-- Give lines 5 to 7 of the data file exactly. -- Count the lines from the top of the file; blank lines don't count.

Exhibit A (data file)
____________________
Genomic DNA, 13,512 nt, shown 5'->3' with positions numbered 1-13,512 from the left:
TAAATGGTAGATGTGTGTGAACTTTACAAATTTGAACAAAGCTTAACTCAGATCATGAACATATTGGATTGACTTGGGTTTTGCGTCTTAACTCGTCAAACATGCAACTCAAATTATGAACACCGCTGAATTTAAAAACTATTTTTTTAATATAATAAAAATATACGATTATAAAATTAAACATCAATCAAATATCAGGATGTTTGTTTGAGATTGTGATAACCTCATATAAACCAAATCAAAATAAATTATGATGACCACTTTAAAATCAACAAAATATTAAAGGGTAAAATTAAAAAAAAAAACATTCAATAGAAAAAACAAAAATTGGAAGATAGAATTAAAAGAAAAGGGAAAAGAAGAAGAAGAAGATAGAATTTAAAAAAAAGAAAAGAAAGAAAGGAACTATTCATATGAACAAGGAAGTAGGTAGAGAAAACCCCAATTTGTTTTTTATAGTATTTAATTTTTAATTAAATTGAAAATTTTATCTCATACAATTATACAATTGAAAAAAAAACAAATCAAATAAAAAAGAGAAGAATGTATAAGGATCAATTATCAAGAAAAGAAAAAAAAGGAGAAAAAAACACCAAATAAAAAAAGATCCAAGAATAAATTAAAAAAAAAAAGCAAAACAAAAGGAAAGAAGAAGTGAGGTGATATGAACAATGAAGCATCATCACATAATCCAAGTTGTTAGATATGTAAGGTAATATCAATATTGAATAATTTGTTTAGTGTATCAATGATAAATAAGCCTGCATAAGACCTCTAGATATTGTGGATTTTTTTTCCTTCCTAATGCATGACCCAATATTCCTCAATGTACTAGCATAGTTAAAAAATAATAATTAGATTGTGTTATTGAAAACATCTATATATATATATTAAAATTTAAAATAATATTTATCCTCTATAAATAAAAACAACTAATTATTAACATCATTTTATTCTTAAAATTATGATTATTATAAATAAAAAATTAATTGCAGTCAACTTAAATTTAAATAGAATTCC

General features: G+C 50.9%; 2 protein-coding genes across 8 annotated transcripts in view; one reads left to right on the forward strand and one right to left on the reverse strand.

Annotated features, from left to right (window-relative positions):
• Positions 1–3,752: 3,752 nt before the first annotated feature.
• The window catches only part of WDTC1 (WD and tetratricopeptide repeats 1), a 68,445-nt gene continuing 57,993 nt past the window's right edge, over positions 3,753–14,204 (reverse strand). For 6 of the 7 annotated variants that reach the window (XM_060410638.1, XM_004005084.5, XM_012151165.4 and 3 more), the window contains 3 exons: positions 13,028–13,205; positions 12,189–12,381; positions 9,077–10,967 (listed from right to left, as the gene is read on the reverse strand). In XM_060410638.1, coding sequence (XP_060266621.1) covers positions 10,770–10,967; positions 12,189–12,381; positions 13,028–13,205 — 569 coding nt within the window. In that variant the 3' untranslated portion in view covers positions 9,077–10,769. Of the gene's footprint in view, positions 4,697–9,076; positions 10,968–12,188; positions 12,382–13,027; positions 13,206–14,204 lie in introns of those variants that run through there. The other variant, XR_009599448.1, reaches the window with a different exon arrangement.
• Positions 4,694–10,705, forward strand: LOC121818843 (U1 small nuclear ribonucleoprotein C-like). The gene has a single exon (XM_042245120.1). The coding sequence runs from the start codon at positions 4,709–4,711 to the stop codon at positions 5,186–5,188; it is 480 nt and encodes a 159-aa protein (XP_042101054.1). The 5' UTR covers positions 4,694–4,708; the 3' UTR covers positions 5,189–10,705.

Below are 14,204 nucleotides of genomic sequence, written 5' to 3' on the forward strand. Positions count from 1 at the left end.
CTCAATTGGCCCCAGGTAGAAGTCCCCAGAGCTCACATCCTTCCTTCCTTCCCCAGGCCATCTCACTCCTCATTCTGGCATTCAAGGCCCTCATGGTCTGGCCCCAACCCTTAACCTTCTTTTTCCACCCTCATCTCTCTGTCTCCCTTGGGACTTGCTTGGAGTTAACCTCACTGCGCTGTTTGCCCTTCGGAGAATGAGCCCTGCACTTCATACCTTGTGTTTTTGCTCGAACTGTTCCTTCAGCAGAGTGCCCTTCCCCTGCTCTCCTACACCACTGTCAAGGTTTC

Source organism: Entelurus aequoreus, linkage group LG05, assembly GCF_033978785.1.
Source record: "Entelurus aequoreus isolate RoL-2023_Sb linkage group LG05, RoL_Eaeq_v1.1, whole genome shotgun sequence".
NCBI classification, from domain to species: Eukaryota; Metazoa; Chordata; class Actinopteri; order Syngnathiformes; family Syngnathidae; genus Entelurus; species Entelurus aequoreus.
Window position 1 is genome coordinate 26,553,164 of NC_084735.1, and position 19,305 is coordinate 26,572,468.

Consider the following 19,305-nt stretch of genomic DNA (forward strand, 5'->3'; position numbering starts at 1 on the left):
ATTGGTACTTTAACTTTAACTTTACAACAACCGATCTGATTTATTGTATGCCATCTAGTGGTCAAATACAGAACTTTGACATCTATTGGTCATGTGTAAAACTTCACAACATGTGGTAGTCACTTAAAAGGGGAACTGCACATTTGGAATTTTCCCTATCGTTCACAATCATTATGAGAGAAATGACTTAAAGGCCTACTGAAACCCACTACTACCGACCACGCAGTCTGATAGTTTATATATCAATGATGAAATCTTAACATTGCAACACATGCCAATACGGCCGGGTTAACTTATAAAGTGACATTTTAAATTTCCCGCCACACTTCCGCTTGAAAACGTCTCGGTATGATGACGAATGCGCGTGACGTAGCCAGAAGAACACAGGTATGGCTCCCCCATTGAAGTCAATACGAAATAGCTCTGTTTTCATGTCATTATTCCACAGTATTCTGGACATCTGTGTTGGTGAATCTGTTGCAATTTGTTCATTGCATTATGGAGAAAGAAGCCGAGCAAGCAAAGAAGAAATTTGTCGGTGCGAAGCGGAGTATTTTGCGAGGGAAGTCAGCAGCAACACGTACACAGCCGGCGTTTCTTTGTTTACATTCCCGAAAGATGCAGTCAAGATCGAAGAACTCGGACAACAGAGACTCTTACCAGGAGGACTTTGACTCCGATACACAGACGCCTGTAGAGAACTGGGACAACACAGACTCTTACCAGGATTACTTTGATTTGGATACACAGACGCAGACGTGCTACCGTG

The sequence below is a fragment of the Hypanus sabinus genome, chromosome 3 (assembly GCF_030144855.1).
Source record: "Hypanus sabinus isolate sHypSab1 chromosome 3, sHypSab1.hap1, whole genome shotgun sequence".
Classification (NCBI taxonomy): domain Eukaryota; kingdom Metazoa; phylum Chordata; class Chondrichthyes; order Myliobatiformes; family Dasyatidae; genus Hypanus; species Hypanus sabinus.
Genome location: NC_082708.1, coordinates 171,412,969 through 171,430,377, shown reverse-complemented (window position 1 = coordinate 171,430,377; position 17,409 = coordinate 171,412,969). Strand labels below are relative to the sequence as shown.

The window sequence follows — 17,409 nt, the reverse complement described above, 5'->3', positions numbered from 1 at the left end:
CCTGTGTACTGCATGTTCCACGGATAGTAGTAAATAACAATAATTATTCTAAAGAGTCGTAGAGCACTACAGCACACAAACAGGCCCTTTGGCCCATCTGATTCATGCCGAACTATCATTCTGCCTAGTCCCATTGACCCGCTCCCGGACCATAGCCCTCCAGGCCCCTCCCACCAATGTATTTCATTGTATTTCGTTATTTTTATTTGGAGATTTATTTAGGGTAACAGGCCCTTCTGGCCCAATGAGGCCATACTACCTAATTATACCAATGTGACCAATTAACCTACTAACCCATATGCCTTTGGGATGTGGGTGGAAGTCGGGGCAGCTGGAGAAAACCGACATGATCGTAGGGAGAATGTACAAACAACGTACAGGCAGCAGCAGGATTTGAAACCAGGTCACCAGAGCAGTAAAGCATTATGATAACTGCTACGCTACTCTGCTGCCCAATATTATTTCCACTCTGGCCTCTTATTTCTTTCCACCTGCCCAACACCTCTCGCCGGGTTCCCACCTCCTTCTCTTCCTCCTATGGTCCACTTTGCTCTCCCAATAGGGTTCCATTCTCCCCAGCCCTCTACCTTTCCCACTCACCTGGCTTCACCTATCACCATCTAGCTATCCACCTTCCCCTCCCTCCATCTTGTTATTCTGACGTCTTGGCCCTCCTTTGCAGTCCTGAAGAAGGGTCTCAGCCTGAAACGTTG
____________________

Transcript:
• Positions 1–3,752: 3,752 nt before the first annotated feature.
• The window catches only part of WDTC1 (WD and tetratricopeptide repeats 1), a 68,445-nt gene continuing 57,993 nt past the window's right edge, over positions 3,753–14,204 (reverse strand). For 6 of the 7 annotated variants that reach the window (XM_060410638.1, XM_004005084.5, XM_012151165.4 and 3 more), the window contains 3 exons: positions 13,028–13,205; positions 12,189–12,381; positions 9,077–10,967 (listed from right to left, as the gene is read on the reverse strand). In XM_060410638.1, coding sequence (XP_060266621.1) covers positions 10,770–10,967; positions 12,189–12,381; positions 13,028–13,205 — 569 coding nt within the window. In that variant the 3' untranslated portion in view covers positions 9,077–10,769. Of the gene's footprint in view, positions 4,697–9,076; positions 10,968–12,188; positions 12,382–13,027; positions 13,206–14,204 lie in introns of those variants that run through there. The other variant, XR_009599448.1, reaches the window with a different exon arrangement.
• Positions 4,694–10,705, forward strand: LOC121818843 (U1 small nuclear ribonucleoprotein C-like). The gene has a single exon (XM_042245120.1). The coding sequence runs from the start codon at positions 4,709–4,711 to the stop codon at positions 5,186–5,188; it is 480 nt and encodes a 159-aa protein (XP_042101054.1). The 5' UTR covers positions 4,694–4,708; the 3' UTR covers positions 5,189–10,705.